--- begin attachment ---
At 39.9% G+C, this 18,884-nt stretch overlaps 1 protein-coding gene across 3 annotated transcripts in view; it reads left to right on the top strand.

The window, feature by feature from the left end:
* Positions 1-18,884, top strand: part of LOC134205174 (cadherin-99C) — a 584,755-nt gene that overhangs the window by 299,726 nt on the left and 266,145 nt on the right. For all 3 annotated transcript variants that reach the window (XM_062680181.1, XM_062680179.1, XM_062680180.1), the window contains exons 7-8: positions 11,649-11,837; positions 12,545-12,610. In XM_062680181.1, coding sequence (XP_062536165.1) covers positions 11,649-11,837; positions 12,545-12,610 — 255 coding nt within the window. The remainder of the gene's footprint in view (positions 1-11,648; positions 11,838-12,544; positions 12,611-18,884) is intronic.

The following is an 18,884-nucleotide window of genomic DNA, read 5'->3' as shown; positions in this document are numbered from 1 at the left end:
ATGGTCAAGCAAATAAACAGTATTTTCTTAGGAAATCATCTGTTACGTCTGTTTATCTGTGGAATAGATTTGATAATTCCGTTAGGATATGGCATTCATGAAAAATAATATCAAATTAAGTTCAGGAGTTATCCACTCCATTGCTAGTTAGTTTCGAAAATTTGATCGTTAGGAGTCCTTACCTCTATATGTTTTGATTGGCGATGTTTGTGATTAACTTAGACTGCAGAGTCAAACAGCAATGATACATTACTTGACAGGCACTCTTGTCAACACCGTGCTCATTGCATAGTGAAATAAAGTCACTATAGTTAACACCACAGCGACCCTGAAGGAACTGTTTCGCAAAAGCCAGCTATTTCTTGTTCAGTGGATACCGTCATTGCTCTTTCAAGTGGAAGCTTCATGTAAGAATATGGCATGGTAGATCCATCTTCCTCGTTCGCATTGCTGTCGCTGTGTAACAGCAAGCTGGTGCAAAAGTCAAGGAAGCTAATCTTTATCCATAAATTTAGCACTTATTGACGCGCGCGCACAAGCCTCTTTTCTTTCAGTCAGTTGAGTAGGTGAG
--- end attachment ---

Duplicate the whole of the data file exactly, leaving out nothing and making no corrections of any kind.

At 39.9% G+C, this 18,884-nt stretch overlaps 1 protein-coding gene across 3 annotated transcripts in view; it reads left to right on the top strand.

The window, feature by feature from the left end:
* Positions 1-18,884, top strand: part of LOC134205174 (cadherin-99C) — a 584,755-nt gene that overhangs the window by 299,726 nt on the left and 266,145 nt on the right. For all 3 annotated transcript variants that reach the window (XM_062680181.1, XM_062680179.1, XM_062680180.1), the window contains exons 7-8: positions 11,649-11,837; positions 12,545-12,610. In XM_062680181.1, coding sequence (XP_062536165.1) covers positions 11,649-11,837; positions 12,545-12,610 — 255 coding nt within the window. The remainder of the gene's footprint in view (positions 1-11,648; positions 11,838-12,544; positions 12,611-18,884) is intronic.

The following is an 18,884-nucleotide window of genomic DNA, read 5'->3' as shown; positions in this document are numbered from 1 at the left end:
ATGGTCAAGCAAATAAACAGTATTTTCTTAGGAAATCATCTGTTACGTCTGTTTATCTGTGGAATAGATTTGATAATTCCGTTAGGATATGGCATTCATGAAAAATAATATCAAATTAAGTTCAGGAGTTATCCACTCCATTGCTAGTTAGTTTCGAAAATTTGATCGTTAGGAGTCCTTACCTCTATATGTTTTGATTGGCGATGTTTGTGATTAACTTAGACTGCAGAGTCAAACAGCAATGATACATTACTTGACAGGCACTCTTGTCAACACCGTGCTCATTGCATAGTGAAATAAAGTCACTATAGTTAACACCACAGCGACCCTGAAGGAACTGTTTCGCAAAAGCCAGCTATTTCTTGTTCAGTGGATACCGTCATTGCTCTTTCAAGTGGAAGCTTCATGTAAGAATATGGCATGGTAGATCCATCTTCCTCGTTCGCATTGCTGTCGCTGTGTAACAGCAAGCTGGTGCAAAAGTCAAGGAAGCTAATCTTTATCCATAAATTTAGCACTTATTGACGCGCGCGCACAAGCCTCTTTTCTTTCAGTCAGTTGAGTAGGTGAG